Years ago in the Hunter Valley outside Sydney, Nadine* moved nearby the local church and was befriended by the pastor and some of the members of the church. Years went by and the friendship deepened, but Nadine would always knock back the idea of attending church. Finally one of our missionaries was invited to speak at the local church, and the pastor invited Nadine to come along. She did to hear a Jew speak about Messiah. That encounter helped her enough that she has now given her life to Yeshua, has been baptized and is attending the fellowship regularly. God’s patience is her salvation!
I want to tell you more and more stories like Melvin and Nadine.
I hope you will notice the white card you have in hand, and for those online, you can contact us directly at Jewsforjesus.org.au. Here in the church, I invite you to tear the white card on the perforation, and keep the small card as a prayer reminder, then fill out the larger card, especially with your email address, and we will keep you informed about such testimonies and some historical and biblical info that I think will encourage you in your walk with Messiah. Up the back in the hall, you will find our resource table, which has many many products, which will help you in knowing about Jewish people, about Jewish life and how to witness among all people. If you can witness to Jewish people, you can witness to anyone!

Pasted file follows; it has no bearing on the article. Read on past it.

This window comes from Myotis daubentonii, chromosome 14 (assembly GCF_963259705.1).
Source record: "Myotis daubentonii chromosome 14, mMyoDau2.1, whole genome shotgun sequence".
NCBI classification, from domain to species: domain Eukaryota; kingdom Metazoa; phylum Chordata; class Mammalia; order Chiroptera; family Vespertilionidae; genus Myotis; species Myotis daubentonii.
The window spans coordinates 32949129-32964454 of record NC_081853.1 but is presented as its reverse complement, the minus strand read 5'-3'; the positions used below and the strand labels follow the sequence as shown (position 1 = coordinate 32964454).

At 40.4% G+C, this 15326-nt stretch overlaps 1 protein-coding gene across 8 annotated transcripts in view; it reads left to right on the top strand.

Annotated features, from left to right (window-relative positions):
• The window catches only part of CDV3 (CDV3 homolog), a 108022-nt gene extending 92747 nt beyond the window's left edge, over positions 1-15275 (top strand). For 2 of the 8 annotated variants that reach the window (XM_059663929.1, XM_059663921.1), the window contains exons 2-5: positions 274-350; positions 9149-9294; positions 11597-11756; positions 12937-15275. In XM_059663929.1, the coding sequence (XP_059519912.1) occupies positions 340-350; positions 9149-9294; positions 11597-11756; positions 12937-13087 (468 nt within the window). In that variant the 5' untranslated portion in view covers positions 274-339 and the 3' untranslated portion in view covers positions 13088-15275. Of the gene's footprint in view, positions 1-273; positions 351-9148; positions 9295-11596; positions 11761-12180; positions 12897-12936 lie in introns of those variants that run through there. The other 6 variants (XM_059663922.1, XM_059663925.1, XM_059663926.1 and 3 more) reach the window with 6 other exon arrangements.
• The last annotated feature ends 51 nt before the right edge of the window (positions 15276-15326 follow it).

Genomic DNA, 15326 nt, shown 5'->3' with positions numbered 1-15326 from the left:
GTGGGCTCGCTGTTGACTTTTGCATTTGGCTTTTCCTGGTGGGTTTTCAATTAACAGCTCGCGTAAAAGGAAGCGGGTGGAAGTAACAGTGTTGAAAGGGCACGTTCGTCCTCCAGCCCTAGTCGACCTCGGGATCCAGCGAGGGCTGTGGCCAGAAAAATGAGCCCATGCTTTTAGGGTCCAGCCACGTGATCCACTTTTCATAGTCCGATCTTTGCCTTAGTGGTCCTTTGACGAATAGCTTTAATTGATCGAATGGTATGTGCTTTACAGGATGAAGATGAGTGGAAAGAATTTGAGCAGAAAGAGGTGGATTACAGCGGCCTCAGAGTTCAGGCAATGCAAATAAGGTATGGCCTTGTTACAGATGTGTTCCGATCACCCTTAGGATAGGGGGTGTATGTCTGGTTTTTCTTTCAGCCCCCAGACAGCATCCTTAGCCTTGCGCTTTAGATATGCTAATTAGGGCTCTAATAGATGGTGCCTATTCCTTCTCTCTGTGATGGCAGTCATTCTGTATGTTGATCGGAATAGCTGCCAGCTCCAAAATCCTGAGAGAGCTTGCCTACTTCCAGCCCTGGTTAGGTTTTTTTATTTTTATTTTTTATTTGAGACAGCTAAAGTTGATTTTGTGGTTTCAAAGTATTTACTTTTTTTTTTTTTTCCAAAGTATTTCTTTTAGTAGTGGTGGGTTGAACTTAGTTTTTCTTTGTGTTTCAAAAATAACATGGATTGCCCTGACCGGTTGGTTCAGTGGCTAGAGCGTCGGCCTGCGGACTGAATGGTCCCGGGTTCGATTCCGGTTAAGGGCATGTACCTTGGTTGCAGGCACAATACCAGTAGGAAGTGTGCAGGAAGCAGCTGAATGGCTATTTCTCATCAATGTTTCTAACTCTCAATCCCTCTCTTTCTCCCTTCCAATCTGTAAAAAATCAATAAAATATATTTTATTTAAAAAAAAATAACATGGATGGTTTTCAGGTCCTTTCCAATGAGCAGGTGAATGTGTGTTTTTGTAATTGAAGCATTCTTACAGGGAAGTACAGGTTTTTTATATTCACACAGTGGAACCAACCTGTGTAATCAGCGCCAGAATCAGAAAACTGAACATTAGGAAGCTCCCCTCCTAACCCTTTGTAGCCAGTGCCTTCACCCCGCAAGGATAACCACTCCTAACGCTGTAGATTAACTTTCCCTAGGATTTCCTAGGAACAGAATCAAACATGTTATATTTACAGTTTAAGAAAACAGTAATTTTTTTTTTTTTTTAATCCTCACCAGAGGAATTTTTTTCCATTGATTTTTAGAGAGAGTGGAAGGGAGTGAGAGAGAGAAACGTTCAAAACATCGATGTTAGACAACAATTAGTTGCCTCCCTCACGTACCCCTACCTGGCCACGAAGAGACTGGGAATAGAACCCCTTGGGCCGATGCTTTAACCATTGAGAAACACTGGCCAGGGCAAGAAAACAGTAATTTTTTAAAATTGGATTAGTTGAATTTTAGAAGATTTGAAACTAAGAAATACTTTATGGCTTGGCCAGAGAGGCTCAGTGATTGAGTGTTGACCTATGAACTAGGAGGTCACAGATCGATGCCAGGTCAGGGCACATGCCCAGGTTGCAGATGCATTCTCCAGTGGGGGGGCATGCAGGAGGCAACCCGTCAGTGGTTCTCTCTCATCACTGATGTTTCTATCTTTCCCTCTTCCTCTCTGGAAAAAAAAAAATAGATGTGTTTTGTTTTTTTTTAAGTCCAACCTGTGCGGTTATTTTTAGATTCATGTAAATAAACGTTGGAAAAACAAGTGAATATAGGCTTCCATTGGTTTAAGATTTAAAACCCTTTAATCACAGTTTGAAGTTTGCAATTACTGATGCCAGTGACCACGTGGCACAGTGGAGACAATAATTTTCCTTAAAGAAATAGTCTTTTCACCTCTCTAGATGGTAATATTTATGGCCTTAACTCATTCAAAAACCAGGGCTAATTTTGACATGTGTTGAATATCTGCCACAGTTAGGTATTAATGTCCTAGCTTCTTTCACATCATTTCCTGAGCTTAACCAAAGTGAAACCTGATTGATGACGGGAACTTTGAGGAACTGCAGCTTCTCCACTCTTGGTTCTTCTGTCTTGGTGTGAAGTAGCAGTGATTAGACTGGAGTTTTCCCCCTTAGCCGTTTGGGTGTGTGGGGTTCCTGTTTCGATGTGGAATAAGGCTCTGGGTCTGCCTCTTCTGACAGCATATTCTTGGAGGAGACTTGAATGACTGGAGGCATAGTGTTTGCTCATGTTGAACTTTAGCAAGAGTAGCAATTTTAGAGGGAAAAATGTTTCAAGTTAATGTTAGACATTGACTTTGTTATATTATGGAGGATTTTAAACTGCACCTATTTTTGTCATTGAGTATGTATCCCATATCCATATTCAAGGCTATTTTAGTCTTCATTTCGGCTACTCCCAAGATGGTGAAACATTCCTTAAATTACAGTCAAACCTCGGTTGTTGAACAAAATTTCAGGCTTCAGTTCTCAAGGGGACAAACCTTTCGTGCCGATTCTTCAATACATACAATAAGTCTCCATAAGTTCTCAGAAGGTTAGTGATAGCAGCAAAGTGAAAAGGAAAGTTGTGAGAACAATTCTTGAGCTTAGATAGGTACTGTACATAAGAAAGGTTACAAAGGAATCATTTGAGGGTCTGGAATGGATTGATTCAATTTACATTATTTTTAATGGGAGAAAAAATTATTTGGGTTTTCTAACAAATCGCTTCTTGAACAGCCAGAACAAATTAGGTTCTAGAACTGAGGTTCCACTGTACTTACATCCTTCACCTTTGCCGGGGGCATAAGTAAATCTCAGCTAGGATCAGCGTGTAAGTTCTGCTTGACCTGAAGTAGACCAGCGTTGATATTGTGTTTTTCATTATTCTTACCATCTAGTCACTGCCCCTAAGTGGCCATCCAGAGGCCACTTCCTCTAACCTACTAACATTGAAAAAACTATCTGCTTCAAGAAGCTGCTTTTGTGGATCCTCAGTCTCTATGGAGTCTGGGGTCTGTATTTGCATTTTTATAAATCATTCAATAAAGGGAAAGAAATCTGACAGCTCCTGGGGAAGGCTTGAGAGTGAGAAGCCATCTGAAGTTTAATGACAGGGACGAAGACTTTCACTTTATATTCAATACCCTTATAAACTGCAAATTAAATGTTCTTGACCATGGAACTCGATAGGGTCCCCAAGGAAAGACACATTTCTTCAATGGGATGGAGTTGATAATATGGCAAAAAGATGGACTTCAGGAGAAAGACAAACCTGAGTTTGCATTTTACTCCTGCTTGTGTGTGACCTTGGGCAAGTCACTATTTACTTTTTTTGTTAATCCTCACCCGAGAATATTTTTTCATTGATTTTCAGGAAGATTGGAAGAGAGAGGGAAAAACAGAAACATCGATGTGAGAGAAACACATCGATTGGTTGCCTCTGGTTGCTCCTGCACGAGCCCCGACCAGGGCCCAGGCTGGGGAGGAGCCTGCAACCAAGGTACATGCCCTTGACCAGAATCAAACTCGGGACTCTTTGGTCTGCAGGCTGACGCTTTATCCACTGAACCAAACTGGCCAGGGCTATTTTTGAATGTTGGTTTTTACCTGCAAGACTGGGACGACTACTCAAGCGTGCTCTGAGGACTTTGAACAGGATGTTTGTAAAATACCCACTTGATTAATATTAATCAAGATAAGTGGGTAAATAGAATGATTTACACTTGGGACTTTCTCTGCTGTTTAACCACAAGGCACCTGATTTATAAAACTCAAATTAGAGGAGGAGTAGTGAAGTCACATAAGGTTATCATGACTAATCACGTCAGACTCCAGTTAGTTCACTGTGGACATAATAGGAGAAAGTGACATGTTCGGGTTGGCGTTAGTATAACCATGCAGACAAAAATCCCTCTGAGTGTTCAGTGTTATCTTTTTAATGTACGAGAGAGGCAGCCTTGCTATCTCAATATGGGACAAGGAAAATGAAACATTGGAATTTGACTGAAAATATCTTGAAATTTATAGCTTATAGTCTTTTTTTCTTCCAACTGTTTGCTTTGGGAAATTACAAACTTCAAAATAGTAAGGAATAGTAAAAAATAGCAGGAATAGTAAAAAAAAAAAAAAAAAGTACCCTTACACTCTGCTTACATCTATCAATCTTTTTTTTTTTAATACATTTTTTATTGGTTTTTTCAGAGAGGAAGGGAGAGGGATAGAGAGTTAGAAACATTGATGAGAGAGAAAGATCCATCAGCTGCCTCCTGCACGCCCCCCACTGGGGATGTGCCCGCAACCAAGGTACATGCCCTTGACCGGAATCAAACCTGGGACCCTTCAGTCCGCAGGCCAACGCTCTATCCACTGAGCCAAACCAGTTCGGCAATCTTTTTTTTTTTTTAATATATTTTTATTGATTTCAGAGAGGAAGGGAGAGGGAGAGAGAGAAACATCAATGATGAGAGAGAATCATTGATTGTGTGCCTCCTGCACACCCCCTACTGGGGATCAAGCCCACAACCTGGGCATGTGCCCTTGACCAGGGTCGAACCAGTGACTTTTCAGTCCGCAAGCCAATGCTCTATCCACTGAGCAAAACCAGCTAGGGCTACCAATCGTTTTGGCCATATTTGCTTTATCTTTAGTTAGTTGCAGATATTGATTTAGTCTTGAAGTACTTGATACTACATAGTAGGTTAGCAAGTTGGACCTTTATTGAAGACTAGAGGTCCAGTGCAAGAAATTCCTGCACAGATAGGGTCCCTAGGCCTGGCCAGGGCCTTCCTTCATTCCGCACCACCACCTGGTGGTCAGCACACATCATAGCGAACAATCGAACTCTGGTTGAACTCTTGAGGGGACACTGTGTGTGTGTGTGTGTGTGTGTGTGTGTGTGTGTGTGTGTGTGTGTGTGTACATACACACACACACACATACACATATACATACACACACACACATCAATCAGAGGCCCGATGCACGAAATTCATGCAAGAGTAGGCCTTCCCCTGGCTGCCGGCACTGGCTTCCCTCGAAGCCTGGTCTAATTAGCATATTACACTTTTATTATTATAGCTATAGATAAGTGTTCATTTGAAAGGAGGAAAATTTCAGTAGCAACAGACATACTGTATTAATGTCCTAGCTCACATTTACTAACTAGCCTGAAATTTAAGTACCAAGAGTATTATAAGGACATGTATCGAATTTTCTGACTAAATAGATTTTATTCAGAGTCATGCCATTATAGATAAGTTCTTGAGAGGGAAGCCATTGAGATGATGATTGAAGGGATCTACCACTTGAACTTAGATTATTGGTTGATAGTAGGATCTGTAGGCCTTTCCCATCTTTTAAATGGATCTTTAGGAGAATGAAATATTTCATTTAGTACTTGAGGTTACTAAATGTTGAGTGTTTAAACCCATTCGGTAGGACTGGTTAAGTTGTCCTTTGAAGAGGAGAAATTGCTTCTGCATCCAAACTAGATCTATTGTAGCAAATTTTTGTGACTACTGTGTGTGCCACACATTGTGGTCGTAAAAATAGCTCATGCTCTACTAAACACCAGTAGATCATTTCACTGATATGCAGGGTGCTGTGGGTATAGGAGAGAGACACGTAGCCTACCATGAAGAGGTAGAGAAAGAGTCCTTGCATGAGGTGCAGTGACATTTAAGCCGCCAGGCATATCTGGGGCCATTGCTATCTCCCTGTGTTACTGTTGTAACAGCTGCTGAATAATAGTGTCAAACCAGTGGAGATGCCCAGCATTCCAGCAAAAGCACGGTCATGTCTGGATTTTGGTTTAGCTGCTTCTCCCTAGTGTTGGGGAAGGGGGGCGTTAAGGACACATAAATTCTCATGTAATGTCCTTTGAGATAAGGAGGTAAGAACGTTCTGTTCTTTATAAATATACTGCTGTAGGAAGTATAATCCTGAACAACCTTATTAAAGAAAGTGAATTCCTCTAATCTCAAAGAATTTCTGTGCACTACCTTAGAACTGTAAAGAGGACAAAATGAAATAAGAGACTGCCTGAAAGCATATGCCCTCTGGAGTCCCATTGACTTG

Everything old in your life can be new again. If you have heard this message today, really heard it, with the ears of your Spirit, then turn your life to God. Repent. Ask Him to forgive you, right there in your pew, or at your home if you are listening or watching online, and He will forgive you. He wants to love you. He wants to forgive you. Hallelujah, what a Saviour!
Thank you Ross, for your love to me over the last 16 years and the warm hospitality you extend to me this weekend. Thanks to Jen and all of you here at St Johns who make this such a light on a hill. May God continue to brighten your vision and your impact on a city, on a state, on a country that so desperately needs the power of forgiveness and the assurance of the Saviour to bring it in our days.
Bible passages: Isaiah 48:1-6 Revelation 21: 1-5 Matthew 24:13-27
* Not their real names